Women Entrepreneurs in Tech: Are we the Minority Because we Limit Ourselves?

As a woman entrepreneur and a woman in tech, I’m often surprised by the number of women who talk to me about how tough it is to get ahead in this world.  Let’s not pretend this isn’t an issue.  Statistically, tech companies with a female co-founder have secured only 10% of venture funding according to the CrunchBase Women in Venture Report. 

 

I’ve been blessed to have great male role models in my life that have always pushed me to do whatever it is that I want to do.  It started with my father and my two brothers who never let me back out of anything just because I was a girl.  It was quite the opposite actually.  We all played football in the yard and practiced our pitching on the mound lines that my dad painted on the driveway where he would crouch at the painted home plate that’s still on the driveway some 20 years later.  It continued in several companies where I was the only female working and not only did I have a seat at the table, it was expected that I contribute.

 

Even with all of this, sometimes there’s a voice in my head telling me that I won’t be able to do certain things.  I know other women have this too and men have it as well.  Are men better at tuning this out and going after what they want full speed ahead when they’re seeking funding?  Are they not intimidated because they know they have a better chance of securing funding?  Man or woman, getting this funding is no easy feat.  CB Insights, an organization that compiles private company data, sifted through the numbers and found that only 28% of companies exited through M&A or IPO and only 1% became the coveted “unicorns” of the industry like Airbnb or Slack.  The odds are against all of us, despite our gender.

 

However, self confidence may be part of what’s causing this.  A study out of University of California at Davis published in the Journal of Personality and Social Psychology indicated that there’s a large gap in self confidence between women and men in western industrialized countries such as the US, UK, and Australia.  Is this showing up when women are in tech startups and seeking funding?  Maybe.  Investors are like anyone else in that they can sense low self confidence and that doesn’t give them the confidence that the startup will give them a return on investment.  When people walk in and pitch with more self confidence, they instill a feeling of trust which can foster funding opportunities.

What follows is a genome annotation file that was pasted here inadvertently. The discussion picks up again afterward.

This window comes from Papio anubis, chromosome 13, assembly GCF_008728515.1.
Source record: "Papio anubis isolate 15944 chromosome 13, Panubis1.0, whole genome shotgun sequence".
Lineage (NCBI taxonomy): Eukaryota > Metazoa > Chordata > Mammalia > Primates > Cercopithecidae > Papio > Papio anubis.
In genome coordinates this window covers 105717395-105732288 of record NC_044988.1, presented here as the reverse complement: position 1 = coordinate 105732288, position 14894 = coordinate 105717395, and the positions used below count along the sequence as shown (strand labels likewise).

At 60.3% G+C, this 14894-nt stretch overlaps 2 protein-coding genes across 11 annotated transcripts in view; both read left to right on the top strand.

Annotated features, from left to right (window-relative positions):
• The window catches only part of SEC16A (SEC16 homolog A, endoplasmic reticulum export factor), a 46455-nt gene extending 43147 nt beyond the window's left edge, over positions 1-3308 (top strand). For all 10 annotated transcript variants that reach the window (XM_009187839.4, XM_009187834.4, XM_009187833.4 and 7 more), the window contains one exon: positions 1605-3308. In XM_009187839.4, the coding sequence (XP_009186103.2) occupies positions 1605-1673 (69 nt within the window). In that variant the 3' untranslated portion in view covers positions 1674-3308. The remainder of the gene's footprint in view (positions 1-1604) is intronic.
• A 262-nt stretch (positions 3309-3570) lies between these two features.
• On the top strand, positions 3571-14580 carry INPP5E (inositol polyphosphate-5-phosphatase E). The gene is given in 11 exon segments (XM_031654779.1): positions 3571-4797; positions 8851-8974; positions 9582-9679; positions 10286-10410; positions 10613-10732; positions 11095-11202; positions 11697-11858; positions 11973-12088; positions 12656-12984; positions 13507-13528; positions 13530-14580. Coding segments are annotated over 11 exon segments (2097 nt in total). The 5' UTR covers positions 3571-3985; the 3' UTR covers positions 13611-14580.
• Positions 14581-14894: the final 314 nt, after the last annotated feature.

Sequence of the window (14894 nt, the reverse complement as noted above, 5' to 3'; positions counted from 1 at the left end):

What can be done to improve this confidence when pitching?  It starts with knowing as much as you can about the investors so you can easily build a rapport that’s natural.  From there, the pitch should be practiced in situations as close to the real thing as possible.  The art and science of negotiation should be studied and put into practice once in conversations with investors.  Women normally don’t negotiate as well as men but armed with knowing this, again, practice can make a big difference.  Training is essential in all of this and that’s what we at Imua Services are doing.  We’re on a mission to equip and lead 1 million startups by the year 2020 including women in tech. Women’s Entrepreneurship Day is on November 19th, in partnership with the United Nations, 144 countries, and 22 universities.  Imua Services is hosting a contest giving away over $20,000 worth of training to celebrate.

 

The “We Can as Women” contest is open for entry November 1 – 30 and calls for women to share their ideas on how they can make the world a better place through medtech, biotech, and medical device innovation.  Entries require a name, email, and to finish the statement We can as women_____ such as: We can as women, stop the spread of malaria in third world countries. Selected winners will be announced on Monday, December 4th and will receive training on how to go from idea to reality starting in December.  Imua Services is requesting for people to spread the word about this contest to encourage women’s entrepreneurship, and is calling women all over the world to enter. Enter at http://imua-services.com/wecan

About the Author

Meghan M. Alonso

Meghan M. Alonso, referred to by Shark Tank’s Kevin Harrington as a medical device development expert, is known for her award winning medical device podcast, Inspired by Imua, the chapter she wrote in best selling book “Put a Shark in Your Tank, and her valuable connections in the medical industry. According to the Huffington Post, she helps clients navigate the complicated process of bringing their ideas to the marketplace. She’s a patriotic military wife, pet parent, founder and co-founder of 4 successful companies who thrives on guiding medical device and IVD companies through development and manufacturing.

When she isn’t helping others, Meghan is hard at work on her MBA she is pursuing from Auburn University, staying active with her adorable husky Abby, crossfitting, enjoying great restaurants and fine wine with her husband, and soaking up the sun the nearest beach.

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